With all the ferment over copyright law currently, I don't understand why someone hasn't pointed out that from a recordkeeping perspective, tying copyright law to author lifespan is an incredibly bad idea, amounting to an immense research tax on would-be preservers and reusers of culture.
I was recently asked about reuse of a published photograph by Paul Regnard, a French psychologist. Don't bother with Wikipedia; he doesn't have an article there, nor was he important enough to make the pages of the scientific and medical biographical dictionaries I could lay hands on. It is possible to triangulate via Google and some fossicking about that he died in 1927.
So French copyright terms, as best I can tell, currently mirror ours (life plus seventy years), with one wrinkle: if you died in active service, your copyright term lasts an extra thirty years. (What was French copyright law like in 1927? When the term was extended to its current length, did the extension apply retroactively? Darned if I know. If anyone would like to enlighten me, feel free.) So if Regnard died in active service, his photographs are still copyrighted. If not, not.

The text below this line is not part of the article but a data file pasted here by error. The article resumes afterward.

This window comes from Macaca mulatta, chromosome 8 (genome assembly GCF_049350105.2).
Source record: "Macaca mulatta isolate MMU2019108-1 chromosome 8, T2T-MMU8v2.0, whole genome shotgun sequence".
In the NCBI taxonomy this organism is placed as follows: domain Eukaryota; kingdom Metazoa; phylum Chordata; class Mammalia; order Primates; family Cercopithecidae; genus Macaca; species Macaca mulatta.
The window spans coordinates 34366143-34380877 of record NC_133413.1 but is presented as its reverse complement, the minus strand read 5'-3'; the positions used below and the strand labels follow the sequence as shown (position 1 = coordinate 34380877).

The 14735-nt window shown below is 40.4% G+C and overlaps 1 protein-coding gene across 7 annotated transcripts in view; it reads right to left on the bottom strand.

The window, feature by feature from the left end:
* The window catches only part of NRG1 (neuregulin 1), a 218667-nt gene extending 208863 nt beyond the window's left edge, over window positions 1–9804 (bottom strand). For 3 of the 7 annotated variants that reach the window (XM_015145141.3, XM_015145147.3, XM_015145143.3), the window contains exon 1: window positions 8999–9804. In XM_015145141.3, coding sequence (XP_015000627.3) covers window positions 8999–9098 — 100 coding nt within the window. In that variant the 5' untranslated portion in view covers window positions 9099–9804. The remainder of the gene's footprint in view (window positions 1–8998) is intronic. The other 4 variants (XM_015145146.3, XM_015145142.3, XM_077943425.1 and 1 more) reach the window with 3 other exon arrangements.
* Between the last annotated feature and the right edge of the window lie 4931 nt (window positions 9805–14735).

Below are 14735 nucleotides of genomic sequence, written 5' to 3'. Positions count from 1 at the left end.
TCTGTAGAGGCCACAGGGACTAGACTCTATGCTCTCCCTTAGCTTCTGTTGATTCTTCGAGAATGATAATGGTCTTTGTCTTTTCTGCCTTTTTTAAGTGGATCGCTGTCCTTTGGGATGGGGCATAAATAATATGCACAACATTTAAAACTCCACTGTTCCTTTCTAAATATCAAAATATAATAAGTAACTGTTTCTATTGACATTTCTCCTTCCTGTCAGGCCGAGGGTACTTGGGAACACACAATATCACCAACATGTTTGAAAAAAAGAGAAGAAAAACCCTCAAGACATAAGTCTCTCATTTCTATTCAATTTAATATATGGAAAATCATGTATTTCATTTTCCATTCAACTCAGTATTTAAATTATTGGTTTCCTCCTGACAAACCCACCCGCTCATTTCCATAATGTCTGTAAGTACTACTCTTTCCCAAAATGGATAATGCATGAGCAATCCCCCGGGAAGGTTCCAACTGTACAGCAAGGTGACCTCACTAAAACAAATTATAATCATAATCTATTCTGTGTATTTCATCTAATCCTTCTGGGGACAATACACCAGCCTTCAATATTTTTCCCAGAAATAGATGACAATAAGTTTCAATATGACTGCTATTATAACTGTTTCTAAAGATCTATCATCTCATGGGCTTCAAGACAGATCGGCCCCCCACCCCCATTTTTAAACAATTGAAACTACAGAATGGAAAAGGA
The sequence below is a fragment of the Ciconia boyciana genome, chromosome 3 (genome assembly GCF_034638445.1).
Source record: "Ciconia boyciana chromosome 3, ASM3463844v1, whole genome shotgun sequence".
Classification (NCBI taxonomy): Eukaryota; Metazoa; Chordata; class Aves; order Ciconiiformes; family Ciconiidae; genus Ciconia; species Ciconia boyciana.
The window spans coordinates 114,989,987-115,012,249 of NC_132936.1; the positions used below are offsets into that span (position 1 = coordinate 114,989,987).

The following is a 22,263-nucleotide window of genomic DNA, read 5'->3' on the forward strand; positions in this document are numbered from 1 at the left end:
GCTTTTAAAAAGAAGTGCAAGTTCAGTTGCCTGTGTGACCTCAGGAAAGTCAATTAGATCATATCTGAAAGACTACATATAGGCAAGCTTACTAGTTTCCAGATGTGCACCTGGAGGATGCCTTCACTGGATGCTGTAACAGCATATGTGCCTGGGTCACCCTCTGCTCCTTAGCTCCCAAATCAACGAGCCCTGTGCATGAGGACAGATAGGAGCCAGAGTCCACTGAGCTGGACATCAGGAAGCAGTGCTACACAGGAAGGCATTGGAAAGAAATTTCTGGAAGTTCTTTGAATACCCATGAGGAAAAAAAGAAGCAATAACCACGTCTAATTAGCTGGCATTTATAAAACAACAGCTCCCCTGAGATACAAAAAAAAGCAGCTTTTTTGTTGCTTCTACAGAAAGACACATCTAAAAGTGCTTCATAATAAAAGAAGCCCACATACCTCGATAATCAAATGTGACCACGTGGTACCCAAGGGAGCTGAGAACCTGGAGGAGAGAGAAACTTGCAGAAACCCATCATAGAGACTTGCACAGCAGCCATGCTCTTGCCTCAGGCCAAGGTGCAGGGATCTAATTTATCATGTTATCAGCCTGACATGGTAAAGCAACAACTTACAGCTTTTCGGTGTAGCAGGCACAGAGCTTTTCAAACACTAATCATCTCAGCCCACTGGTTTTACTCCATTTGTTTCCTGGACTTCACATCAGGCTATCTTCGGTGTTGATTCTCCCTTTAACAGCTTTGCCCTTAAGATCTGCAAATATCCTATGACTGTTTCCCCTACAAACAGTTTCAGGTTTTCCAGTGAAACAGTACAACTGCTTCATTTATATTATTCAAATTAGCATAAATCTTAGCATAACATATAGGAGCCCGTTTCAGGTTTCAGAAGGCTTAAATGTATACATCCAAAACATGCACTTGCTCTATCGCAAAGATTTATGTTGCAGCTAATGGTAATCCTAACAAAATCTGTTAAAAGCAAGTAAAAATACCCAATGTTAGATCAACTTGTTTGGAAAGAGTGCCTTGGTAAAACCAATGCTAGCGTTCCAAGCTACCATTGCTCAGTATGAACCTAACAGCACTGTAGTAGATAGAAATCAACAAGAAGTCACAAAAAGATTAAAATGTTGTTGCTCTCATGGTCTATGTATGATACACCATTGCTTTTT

I'm not planning to investigate 1920s service records for France. I'm just not. So there the matter rests.
Frankly, as a pragmatic tradeoff I'd accept a longer copyright term (odious though that would be) in exchange for a more precise one, such that I wouldn't have to fuss about French service records. I mean, merde.